The Ohio botulism outbreak that supposedly started at a church last weekend has thus far infected nearly thirty people in Lancaster, the Ohio Department of Health said in a follow-up to the initial report.
In its latest statement about the outbreak, the state health department reported at least 20 confirmed and 9 suspected cases of botulism in Lancaster Friday.
Dr. Oded Zmora, a University of California Health physician and Asst. Prof. at Cincinnati University College of Medicine said botulism is a rare health issue in the United States with less than 100 cases occurring per year, but it is one of the most potent toxins.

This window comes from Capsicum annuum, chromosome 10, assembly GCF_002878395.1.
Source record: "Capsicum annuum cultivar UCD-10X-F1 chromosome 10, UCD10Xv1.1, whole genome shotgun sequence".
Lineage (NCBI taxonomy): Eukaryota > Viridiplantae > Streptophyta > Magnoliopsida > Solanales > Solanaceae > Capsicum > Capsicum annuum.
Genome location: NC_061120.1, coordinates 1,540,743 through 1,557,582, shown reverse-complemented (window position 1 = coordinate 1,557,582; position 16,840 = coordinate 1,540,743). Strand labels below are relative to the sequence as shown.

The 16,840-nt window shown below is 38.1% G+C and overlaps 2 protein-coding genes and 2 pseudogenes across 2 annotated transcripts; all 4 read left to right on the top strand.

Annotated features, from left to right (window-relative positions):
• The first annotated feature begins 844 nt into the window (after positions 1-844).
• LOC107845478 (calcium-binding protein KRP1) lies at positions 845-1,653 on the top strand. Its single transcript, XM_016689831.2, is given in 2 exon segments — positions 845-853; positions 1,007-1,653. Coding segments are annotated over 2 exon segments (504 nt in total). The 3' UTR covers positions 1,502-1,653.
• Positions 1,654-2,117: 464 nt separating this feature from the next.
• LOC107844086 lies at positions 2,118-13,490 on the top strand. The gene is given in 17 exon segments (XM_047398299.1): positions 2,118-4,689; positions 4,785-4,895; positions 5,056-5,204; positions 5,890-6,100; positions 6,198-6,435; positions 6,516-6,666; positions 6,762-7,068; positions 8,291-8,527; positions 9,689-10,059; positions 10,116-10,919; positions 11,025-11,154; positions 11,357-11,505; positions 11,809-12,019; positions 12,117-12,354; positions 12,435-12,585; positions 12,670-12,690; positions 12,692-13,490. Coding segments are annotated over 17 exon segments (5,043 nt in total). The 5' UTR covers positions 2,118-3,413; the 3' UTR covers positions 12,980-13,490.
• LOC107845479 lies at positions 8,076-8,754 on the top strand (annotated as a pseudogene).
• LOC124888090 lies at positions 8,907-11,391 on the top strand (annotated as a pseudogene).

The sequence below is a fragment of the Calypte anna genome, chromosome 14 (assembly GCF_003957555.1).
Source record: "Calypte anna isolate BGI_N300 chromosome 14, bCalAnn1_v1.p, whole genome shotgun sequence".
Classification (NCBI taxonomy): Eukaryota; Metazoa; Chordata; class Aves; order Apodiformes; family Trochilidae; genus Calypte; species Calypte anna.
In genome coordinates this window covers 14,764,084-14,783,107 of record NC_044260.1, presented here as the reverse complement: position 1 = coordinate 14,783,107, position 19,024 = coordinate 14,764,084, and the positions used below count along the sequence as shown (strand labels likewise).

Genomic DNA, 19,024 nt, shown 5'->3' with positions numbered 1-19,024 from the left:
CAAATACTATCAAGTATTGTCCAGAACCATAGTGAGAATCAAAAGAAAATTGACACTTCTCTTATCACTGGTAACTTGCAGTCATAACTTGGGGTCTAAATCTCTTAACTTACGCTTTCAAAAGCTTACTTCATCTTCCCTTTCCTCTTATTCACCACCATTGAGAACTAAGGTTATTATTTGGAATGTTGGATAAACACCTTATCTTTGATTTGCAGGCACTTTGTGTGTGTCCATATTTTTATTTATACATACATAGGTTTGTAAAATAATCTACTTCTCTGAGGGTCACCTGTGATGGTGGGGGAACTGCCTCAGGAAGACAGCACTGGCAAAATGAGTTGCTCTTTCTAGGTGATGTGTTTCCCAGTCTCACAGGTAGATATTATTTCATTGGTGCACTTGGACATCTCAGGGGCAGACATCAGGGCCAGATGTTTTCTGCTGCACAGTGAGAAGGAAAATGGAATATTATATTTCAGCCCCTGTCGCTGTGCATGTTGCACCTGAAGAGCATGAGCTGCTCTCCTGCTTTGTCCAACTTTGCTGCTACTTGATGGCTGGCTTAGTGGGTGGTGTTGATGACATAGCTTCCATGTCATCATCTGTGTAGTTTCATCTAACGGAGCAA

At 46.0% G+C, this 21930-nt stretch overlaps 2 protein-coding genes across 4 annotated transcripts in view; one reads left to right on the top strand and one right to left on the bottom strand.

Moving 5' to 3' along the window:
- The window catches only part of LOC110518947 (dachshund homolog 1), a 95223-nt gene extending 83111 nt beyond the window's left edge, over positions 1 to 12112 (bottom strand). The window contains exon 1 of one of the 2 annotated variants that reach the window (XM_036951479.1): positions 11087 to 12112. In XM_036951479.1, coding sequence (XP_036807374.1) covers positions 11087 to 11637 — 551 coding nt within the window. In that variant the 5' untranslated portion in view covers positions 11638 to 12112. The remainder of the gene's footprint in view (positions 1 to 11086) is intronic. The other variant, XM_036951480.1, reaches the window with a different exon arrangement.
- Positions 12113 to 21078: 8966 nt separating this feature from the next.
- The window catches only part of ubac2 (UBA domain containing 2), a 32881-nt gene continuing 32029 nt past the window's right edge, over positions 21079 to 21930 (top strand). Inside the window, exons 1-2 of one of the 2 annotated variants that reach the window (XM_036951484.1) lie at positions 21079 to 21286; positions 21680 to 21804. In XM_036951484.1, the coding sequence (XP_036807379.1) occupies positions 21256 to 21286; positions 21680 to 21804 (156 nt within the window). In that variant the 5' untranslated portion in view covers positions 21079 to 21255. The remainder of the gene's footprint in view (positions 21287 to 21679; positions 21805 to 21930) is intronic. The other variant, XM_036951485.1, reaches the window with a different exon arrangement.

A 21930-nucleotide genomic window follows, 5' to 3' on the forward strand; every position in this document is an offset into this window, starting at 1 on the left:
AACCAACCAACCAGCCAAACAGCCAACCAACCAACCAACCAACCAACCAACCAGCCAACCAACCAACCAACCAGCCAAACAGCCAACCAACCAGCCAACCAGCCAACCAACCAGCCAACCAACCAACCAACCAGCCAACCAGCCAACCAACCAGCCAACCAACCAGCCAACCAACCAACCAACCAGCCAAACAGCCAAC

The powerful toxin is created by Clostridium botulinum, a sort of bacteria that occurs naturally in soil.
Speaking about the ongoing botulism outbreak, Zmora said, “It’s one of most potent toxins in nature. One gram can kill 1.5 million people.”
Zmora stressed that improper food preparation, particularly canning, helped the bacteria cause such outbreaks.
The ongoing botulism outbreak is linked to a potluck dinner that was served at the Cross Pointe Free Will Baptist Church last week. The outbreak has claimed at least one life. The victim has been identified as Kennetha “Kim” Shaw, a 55-year-old resident of Rushville.